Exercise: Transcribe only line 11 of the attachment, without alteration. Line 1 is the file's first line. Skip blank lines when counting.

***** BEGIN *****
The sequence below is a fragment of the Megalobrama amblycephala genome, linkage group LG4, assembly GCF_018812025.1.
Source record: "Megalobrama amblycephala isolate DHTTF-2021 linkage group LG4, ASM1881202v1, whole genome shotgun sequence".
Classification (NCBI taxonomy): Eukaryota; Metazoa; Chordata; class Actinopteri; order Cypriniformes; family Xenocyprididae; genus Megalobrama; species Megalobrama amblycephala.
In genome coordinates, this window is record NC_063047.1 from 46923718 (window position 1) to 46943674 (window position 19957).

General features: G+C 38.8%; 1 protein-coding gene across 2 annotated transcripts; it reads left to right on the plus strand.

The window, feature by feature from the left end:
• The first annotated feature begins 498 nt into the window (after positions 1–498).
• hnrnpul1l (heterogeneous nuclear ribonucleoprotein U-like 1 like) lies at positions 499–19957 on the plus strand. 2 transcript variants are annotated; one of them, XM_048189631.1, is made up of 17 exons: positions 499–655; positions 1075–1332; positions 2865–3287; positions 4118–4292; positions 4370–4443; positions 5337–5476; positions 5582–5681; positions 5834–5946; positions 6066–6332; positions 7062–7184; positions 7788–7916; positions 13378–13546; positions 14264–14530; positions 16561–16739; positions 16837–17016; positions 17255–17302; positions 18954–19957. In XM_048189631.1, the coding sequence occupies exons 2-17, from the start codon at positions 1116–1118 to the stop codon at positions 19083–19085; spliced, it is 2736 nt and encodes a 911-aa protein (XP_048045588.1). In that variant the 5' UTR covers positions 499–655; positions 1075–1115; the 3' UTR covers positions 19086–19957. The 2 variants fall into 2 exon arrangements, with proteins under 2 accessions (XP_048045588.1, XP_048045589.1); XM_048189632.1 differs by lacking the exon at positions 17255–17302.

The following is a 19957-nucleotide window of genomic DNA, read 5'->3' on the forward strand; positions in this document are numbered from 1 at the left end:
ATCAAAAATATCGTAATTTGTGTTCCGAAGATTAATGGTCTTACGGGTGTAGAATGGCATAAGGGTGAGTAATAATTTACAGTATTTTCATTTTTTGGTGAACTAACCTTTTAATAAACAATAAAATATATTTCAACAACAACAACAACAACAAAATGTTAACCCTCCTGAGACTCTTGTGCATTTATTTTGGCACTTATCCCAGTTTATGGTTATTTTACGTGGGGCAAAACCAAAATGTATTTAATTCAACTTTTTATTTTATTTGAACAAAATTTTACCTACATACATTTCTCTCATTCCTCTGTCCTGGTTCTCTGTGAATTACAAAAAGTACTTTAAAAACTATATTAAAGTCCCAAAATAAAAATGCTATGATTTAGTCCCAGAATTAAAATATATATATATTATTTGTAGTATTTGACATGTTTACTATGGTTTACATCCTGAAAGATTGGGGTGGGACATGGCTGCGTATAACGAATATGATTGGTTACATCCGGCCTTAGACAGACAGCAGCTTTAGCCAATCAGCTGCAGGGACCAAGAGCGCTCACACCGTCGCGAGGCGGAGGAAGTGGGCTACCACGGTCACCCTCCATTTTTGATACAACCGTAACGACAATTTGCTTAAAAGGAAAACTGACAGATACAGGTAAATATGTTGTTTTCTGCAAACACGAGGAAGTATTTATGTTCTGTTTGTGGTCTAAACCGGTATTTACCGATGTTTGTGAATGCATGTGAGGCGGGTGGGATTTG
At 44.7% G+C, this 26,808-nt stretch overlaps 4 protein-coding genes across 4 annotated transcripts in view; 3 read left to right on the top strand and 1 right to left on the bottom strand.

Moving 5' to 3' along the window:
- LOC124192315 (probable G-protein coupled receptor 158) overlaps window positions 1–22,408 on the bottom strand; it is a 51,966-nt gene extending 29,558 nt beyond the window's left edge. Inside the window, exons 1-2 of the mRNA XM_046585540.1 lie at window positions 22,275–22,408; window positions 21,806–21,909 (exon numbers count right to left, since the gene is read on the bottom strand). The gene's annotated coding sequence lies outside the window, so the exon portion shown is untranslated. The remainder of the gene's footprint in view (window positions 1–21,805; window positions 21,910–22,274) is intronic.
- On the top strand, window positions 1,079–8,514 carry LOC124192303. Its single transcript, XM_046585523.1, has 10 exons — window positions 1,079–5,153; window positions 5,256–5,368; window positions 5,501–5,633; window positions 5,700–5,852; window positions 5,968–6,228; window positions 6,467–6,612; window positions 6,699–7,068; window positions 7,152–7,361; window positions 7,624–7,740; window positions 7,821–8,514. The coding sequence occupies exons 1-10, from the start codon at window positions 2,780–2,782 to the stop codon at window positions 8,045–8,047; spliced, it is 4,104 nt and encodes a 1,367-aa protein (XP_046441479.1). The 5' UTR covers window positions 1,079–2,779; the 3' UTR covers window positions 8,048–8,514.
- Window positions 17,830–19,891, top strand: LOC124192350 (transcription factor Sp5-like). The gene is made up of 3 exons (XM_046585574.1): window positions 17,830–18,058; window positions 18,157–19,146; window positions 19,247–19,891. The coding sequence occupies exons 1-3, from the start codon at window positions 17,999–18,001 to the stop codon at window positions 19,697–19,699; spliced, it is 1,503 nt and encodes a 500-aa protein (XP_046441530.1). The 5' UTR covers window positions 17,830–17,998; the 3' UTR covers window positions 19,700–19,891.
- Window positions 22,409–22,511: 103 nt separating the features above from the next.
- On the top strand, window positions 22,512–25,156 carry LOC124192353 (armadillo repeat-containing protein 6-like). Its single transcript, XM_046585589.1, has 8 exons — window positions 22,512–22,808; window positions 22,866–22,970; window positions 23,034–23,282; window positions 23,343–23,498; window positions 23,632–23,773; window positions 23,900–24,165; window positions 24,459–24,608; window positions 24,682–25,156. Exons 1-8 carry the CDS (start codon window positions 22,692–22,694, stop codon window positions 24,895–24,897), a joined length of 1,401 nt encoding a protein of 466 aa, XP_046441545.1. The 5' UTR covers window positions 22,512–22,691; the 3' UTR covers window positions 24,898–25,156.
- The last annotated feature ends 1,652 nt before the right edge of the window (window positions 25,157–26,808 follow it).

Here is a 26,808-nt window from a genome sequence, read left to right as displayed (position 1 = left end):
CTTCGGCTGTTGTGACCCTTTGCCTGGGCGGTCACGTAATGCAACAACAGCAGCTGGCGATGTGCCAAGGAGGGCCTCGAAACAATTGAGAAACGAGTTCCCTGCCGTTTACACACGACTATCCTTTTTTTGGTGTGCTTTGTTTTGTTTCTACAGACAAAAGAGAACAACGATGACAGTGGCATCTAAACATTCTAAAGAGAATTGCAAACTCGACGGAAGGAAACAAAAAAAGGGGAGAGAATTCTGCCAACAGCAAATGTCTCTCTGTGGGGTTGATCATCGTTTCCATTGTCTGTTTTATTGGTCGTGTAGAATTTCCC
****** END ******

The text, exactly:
At 44.7% G+C, this 26,808-nt stretch overlaps 4 protein-coding genes across 4 annotated transcripts in view; 3 read left to right on the top strand and 1 right to left on the bottom strand.